What then of contemporary creators? Alan Moore’s The Watchmen puts forth ideas in a cogent, eloquent manner that rivals the works of Steinbeck or Twain, and yet it is not popularly considered to be literature, because it is a graphic novel, sequential visual art accompanied and interwoven with dialogue.[2] Pete Townsend wrote a scathing and moving social commentary of coming of age in 1950’s and 1960’s England in Quadrophenia, and yet it does not command the same respect within academic circles of its older, more traditional counterparts. These are not exceptions to the rule. If anything, the opposite is true: they are endemic of an entire category of creative work that deserves consideration and respect, and yet receives neither.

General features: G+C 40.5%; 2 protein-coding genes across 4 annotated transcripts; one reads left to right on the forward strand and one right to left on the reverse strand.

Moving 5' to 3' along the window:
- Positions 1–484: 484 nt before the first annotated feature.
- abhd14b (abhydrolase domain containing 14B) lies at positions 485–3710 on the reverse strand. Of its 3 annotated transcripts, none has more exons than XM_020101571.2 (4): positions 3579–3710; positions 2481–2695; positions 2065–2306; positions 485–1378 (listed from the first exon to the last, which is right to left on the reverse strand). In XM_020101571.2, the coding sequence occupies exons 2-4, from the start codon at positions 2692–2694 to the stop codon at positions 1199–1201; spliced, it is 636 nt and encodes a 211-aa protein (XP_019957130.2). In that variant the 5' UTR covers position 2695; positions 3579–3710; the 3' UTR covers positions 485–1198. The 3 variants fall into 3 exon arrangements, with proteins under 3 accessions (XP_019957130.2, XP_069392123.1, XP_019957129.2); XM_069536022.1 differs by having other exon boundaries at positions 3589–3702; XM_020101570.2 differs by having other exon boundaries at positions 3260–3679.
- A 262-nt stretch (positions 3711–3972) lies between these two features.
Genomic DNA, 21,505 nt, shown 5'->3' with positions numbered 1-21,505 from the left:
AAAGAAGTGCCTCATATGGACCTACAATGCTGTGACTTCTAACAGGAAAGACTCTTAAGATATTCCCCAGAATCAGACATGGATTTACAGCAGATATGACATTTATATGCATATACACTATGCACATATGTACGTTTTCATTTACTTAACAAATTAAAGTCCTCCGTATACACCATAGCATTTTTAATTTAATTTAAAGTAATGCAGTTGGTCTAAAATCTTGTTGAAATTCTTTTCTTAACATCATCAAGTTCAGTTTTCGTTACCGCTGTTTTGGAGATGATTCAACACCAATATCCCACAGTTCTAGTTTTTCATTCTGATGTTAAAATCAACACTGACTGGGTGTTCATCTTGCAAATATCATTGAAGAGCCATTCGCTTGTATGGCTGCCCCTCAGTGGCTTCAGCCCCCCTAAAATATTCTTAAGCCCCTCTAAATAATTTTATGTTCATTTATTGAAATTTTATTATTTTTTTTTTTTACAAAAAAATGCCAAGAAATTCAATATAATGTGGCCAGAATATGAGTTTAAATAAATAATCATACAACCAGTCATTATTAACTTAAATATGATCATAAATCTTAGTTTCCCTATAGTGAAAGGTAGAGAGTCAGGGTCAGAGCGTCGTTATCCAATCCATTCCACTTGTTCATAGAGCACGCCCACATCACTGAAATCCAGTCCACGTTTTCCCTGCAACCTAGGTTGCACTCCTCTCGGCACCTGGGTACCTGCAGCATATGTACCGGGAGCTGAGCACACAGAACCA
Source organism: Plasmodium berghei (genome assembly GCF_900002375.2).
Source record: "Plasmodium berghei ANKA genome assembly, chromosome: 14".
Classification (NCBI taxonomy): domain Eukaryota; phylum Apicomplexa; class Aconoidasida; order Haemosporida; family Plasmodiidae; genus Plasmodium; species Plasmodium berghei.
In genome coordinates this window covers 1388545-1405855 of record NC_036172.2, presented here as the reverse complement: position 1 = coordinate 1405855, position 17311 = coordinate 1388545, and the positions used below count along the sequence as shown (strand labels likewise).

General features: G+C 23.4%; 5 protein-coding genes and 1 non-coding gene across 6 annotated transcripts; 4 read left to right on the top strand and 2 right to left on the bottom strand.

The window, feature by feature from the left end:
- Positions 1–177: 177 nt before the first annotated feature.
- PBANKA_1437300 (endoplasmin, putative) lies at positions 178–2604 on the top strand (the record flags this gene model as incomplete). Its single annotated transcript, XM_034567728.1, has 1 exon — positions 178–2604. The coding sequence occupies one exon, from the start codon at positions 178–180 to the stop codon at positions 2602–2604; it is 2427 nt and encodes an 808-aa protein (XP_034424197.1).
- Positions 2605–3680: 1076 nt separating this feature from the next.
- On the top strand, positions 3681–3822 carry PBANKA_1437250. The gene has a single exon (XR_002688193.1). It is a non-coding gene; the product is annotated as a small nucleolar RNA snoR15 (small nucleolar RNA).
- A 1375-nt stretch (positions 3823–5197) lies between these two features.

Arguably the newest medium to the literature debate is video games. While not every game might be considered literature, since some are purely ludological in nature and have no narrative or written body to satisfy the needs of the term, there are some games that clearly deserve the title. (As for the purely ludological games, like Frequency, or Dance Dance Revolution, or N, they may not be considered literature, but they can still be considered art.) Some of the earliest video games available were text based (Dungen and Advent immediately come to mind), and early pioneers in the industry continued to incorporate narrative in their games (as an example, Ultima, followed later by games like Dragon Quest, Final Fantasy, and Star Tropics). The stories viewed from a technical level were often sub-par, but from a viewpoint of creating a meaningful impact within the viewer (player), the games in toto were successful works much in the same way that Rossini’s The Barber of Seville does not carry nearly as much emotional or artistic weight without the accompanying remarkable musical score. Even games with as simplistic a story as Super Mario Brothers (the princess has been kidnapped; it’s up to you to save her) succeeded in making a lasting emotional and artistic impact on millions of people, influencing thousands to become involved in art, music, and writing. It’s been easy to decry video games as without merit however, because it has taken time for those inspired individuals to reach a point in their abilities that such a positive impact could be noticed (examples include musical groups who play video game inspired music such as The Minibosses).